Taking the “Green Management Oath”

Those of us in the “people, planet, profits” field recognize the wide variety of stakeholders whose lives are impacted by daily business operations. As such, our role as generators of wealth is taking on a new meaning with new responsibilities. In order to ensure the integrity of what we do, two Harvard business school professors have put forth the idea that managers should take a “Green Hippocratic Oath.” What would this oath consist of? How would taking such an oath influence the everyday business decisions for a whole new generation of managers?

Profs. Rakesh Khurana and Nitin Nohria suggest that business professionals begin to think of themselves as having similar responsibilities as doctors and lawyers in society.
They write, “Management, in other words, will have to become more like the learned professions of medicine and law. Professions such as these are, at least in theory, characterized by an orientation to serving society–and they have something the profession of management does not have–a normative code or oath that encourages leaders to consider the broader implications of their actions.”
Considering the challenges of climate change and global poverty, such an oath would orient business professionals towards utilizing their talents for the greatest environmental and social good. So, what would the oath say?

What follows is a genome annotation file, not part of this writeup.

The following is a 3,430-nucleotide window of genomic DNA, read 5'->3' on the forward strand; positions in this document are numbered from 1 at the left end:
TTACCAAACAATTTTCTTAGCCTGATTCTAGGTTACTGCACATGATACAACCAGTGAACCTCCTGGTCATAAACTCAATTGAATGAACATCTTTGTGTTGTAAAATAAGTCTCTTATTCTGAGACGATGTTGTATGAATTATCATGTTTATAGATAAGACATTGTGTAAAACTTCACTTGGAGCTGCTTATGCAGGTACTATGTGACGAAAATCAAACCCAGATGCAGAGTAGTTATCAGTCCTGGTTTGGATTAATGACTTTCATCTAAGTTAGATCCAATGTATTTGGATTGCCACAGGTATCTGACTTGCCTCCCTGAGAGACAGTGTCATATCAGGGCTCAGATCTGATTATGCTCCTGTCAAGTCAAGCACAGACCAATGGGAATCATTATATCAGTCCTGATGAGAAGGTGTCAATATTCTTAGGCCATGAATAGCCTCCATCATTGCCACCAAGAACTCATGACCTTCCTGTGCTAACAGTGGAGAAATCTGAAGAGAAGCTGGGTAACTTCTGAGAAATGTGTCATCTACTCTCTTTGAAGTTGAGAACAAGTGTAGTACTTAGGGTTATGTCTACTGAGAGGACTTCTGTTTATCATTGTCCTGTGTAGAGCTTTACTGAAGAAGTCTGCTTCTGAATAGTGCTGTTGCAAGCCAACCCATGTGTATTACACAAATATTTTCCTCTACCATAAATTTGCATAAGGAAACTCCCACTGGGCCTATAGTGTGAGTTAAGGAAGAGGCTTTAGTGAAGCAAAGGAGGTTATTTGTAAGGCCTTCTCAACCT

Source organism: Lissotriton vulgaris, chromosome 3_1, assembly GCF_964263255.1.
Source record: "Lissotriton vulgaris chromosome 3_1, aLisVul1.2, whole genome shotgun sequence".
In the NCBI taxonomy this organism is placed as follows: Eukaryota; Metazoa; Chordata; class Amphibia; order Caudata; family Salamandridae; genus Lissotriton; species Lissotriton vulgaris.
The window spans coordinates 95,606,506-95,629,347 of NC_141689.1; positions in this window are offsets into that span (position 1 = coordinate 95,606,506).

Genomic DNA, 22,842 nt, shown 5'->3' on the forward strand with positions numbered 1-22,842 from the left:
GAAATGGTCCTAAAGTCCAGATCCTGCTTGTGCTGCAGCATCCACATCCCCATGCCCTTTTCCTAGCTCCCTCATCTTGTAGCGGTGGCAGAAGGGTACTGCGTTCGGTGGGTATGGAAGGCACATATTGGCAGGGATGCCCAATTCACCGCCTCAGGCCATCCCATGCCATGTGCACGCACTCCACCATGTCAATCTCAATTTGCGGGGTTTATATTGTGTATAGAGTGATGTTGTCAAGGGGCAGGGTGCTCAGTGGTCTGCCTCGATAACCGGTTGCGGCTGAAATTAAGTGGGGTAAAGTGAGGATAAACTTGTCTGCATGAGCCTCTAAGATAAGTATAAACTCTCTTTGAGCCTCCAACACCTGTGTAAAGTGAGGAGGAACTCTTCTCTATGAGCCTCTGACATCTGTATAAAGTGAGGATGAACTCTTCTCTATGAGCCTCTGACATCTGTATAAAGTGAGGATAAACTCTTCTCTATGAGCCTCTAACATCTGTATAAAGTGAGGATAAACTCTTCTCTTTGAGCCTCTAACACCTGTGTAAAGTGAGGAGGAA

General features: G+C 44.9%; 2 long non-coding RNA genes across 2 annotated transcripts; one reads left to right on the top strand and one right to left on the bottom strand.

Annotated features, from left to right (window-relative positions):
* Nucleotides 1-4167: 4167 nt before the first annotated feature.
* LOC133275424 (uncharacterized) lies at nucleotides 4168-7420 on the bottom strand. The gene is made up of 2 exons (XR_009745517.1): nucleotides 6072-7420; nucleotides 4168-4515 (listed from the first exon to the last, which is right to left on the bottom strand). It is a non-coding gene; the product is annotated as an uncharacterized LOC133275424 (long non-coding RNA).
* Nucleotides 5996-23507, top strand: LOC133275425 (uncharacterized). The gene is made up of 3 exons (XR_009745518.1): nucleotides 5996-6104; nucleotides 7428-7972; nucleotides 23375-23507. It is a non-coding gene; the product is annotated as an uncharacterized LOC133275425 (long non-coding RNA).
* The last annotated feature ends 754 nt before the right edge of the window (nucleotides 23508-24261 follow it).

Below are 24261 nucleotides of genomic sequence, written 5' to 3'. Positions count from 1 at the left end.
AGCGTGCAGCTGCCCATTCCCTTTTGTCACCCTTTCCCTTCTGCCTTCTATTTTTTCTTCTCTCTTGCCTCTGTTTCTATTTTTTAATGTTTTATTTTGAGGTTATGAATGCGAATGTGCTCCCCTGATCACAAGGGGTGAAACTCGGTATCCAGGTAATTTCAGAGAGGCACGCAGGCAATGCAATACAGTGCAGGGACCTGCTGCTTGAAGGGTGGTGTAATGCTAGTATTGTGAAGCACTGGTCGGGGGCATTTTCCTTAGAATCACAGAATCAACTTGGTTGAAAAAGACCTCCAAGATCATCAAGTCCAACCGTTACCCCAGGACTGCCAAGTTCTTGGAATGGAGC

As one example, the Thunderbird School of Global Management adopted the following “Professional Oath of Honor” for their students in 2006. It reads:
“As a Thunderbird and a global citizen, I promise:
I will strive to act with honesty and integrity;
I will respect the rights and dignity of all people;
I will strive to create sustainable prosperity worldwide;
I will oppose all forms of corruption and exploitation; and
I will take responsibility for my actions.
As I hold true to these principles, it is my hope that I may enjoy an honorable reputation and peace of conscience. This pledge I make freely and upon my honor.”
Such an oath reminds us of the greater potential we have as skilled business professionals to bring lasting prosperity and health for all those involved in our enterprises. I wholly support the notion of a verbal and written affirmation to instill in us our higher responsibilities beyond making a profit.
What other similar oaths exist? I would love to hear of more examples…

Shannon Arvizu, Ph.D., is a clean tech educator and cutting-edge consultant for the auto industry. You can follow her test drives in the cars of the future at www.misselectric.com.